Countdown Halted: Boeing’s Starliner Mission Faces Unexpected Delay

As an Amazon Associate I earn from qualifying purchases.

In a last-minute decision, NASA officials have postponed the highly anticipated launch of Boeing’s Starliner spacecraft, just two hours before the scheduled liftoff. The mission, which was set to carry astronauts Butch Wilmore and Suni Williams to the International Space Station (ISS), has been delayed due to a potential issue with an oxygen relief valve in the Atlas rocket, which is operated by the United Launch Alliance (ULA).

The Starliner spacecraft itself, which sits atop the Atlas rocket, is not the source of the problem. According to the flight engineers, the valve in the rocket had been rapidly opening and closing in the period leading up to the launch, prompting the decision to abort the countdown.

The flight team is currently analyzing the data to determine the extent of the issue. If the valve has exceeded its operational life, ULA’s engineers will need to replace it, a process they estimate can be completed within a few days.

“Standing down on tonight’s attempt to launch,” tweeted NASA Administrator Bill Nelson. “As I’ve said before, NASA’s first priority is safety. We go when we’re ready.”

This latest delay is a setback for Boeing’s Starliner program, which has already faced several years of delays and technical challenges. The spacecraft’s first uncrewed test flight was originally scheduled for 2015 but was ultimately delayed until 2019. When the test flight did occur, software glitches led to an internal clock malfunction, resulting in the capsule’s thrusters over-firing and consuming too much fuel to reach the ISS.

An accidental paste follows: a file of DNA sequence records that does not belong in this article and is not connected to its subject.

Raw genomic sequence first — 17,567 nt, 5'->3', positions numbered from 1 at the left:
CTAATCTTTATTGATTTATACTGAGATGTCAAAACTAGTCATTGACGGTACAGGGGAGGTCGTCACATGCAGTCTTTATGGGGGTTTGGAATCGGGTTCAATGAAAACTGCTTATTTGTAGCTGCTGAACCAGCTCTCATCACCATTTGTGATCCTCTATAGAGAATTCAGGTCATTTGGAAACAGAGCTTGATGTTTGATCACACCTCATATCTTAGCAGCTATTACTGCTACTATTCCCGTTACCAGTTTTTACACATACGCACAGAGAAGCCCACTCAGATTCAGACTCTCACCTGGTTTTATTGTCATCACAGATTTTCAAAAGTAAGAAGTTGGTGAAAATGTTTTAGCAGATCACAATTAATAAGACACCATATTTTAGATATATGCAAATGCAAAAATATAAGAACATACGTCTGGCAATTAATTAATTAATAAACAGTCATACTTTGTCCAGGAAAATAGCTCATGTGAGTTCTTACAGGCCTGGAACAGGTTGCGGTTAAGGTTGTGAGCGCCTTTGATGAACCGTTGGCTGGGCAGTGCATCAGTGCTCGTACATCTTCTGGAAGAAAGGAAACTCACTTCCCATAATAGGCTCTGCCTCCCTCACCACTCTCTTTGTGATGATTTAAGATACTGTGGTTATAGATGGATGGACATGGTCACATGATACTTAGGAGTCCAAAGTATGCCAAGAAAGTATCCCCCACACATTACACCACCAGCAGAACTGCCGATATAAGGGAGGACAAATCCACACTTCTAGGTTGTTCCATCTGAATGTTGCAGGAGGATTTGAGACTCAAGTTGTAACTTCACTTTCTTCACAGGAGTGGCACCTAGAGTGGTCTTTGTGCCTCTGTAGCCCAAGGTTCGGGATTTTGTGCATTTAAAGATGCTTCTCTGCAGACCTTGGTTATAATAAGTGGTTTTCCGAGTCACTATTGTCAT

A second attempt was planned for August 2021 but was postponed until May 2022 due to an issue with the propulsion system. Although the Starliner did manage to complete its full mission when it finally launched, concerns were raised about the performance of some thrusters and the craft’s cooling system.

Despite these setbacks, Boeing remains committed to becoming the second private firm, after Elon Musk’s SpaceX provide crew transport to and from the ISS. SpaceX’s Dragon capsule achieved this milestone in 2020, marking the end of a nearly decade-long reliance on Russian space rockets for American astronauts.

The soonest a new launch attempt for the Starliner mission may be made is on Friday, according to a post on Boeing’s social media channels. NASA and its partners will continue to closely monitor the situation and ensure the safety of the astronauts before proceeding with the launch.

Amazon and the Amazon logo are trademarks of, Inc, or its affiliates.

Leave a Reply

Your email address will not be published. Required fields are marked *